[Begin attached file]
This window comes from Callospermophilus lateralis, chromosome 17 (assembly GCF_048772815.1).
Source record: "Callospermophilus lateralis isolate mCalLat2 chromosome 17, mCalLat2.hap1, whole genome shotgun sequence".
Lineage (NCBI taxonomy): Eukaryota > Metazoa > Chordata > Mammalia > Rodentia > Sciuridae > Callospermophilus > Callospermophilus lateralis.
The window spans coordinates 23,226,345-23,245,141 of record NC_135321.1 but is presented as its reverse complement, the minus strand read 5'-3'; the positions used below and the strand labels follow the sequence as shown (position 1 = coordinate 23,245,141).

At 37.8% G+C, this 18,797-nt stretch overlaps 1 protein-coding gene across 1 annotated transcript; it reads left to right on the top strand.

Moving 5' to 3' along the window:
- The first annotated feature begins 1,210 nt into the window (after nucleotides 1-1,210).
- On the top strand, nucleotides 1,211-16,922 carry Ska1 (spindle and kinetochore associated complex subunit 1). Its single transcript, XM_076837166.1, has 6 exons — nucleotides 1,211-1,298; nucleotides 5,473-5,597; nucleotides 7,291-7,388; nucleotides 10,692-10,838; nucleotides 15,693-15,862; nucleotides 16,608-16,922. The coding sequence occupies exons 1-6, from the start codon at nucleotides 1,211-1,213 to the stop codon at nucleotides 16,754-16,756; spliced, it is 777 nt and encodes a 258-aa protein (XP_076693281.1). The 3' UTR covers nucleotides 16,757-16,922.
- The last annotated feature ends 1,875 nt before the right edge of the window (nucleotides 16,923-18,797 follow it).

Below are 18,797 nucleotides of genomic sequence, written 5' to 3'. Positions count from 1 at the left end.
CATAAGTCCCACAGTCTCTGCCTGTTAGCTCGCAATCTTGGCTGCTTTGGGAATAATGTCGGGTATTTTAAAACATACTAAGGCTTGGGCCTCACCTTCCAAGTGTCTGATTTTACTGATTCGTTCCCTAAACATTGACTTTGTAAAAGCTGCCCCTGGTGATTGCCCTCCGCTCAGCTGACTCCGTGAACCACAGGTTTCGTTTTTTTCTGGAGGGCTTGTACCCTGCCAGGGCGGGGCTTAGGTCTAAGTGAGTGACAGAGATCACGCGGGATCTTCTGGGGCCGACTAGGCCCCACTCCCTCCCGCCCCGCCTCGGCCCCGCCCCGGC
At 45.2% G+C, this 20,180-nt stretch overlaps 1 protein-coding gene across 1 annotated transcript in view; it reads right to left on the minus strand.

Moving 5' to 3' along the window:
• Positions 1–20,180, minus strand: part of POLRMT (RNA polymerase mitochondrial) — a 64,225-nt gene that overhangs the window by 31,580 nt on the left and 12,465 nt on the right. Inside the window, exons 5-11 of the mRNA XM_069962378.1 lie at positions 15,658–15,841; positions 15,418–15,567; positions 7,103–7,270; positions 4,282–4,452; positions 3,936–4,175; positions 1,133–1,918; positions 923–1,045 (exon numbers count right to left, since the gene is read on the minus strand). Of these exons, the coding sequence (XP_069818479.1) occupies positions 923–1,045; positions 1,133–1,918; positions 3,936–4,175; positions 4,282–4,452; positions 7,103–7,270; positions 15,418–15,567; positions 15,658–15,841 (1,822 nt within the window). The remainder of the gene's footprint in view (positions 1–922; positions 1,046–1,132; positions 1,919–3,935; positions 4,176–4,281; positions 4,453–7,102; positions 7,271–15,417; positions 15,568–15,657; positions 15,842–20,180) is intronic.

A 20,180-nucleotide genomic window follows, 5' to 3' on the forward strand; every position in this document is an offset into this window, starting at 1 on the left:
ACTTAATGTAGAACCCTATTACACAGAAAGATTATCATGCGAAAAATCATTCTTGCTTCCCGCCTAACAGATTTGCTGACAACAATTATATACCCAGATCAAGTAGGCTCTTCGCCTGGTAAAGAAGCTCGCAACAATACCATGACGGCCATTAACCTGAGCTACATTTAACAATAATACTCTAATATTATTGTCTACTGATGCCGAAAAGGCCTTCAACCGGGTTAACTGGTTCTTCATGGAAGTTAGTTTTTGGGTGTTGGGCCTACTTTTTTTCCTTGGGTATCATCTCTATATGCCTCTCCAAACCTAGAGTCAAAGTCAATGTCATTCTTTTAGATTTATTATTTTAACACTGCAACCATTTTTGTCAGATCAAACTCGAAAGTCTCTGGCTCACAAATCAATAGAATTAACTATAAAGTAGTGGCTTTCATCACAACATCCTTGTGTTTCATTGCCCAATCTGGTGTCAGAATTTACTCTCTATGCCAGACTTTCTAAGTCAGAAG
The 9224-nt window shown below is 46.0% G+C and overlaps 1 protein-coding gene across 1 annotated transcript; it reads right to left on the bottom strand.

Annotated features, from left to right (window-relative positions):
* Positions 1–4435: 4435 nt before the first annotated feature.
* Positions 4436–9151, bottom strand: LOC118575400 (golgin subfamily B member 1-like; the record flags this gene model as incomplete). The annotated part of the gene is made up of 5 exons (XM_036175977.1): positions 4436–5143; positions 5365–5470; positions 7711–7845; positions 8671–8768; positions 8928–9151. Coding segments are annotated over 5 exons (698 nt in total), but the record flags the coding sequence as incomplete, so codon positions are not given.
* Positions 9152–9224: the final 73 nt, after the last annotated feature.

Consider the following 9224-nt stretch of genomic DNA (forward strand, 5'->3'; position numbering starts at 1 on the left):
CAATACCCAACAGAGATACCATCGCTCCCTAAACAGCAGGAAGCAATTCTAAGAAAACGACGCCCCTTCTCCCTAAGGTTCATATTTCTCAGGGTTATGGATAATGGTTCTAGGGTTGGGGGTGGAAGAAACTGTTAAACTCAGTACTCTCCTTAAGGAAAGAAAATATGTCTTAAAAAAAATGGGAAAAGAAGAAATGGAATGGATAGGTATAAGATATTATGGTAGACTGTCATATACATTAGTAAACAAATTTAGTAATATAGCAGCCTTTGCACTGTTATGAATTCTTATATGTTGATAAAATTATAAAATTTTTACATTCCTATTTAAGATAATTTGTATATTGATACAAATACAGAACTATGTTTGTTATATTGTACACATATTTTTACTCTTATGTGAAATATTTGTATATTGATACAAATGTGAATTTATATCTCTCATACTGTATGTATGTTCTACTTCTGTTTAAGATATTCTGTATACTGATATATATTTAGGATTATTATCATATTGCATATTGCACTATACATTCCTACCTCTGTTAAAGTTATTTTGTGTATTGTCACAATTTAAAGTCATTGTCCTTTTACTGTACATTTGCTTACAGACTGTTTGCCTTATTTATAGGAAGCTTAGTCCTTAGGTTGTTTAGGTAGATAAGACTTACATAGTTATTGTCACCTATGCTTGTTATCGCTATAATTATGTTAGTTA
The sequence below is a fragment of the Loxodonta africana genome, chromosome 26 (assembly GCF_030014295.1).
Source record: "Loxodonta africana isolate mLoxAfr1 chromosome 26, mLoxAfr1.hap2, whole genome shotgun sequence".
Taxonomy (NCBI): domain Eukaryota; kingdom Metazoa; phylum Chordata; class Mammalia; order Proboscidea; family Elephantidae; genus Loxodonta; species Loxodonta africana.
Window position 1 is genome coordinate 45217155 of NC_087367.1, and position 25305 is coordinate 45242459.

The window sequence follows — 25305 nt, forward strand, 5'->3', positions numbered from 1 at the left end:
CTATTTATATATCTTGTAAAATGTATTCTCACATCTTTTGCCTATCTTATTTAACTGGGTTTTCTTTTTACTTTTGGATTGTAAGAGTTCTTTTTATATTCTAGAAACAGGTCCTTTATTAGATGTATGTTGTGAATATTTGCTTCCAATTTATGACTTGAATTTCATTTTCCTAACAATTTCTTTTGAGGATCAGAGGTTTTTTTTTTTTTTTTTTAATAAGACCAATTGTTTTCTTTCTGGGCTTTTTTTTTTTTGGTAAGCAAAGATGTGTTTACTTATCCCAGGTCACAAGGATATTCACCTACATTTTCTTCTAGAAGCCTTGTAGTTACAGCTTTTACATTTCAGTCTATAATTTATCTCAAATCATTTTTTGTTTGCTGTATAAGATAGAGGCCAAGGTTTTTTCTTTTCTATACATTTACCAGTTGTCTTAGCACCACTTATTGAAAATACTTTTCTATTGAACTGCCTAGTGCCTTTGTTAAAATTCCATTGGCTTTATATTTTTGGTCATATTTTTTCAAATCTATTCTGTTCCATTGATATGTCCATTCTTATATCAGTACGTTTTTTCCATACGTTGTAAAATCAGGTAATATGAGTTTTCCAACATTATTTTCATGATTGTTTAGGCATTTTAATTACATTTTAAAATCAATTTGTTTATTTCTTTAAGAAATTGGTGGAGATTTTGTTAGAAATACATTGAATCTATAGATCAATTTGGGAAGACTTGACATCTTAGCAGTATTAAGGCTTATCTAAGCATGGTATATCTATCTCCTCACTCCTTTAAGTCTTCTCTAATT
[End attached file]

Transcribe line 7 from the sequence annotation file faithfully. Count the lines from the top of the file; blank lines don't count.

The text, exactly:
- The first annotated feature begins 1,210 nt into the window (after nucleotides 1-1,210).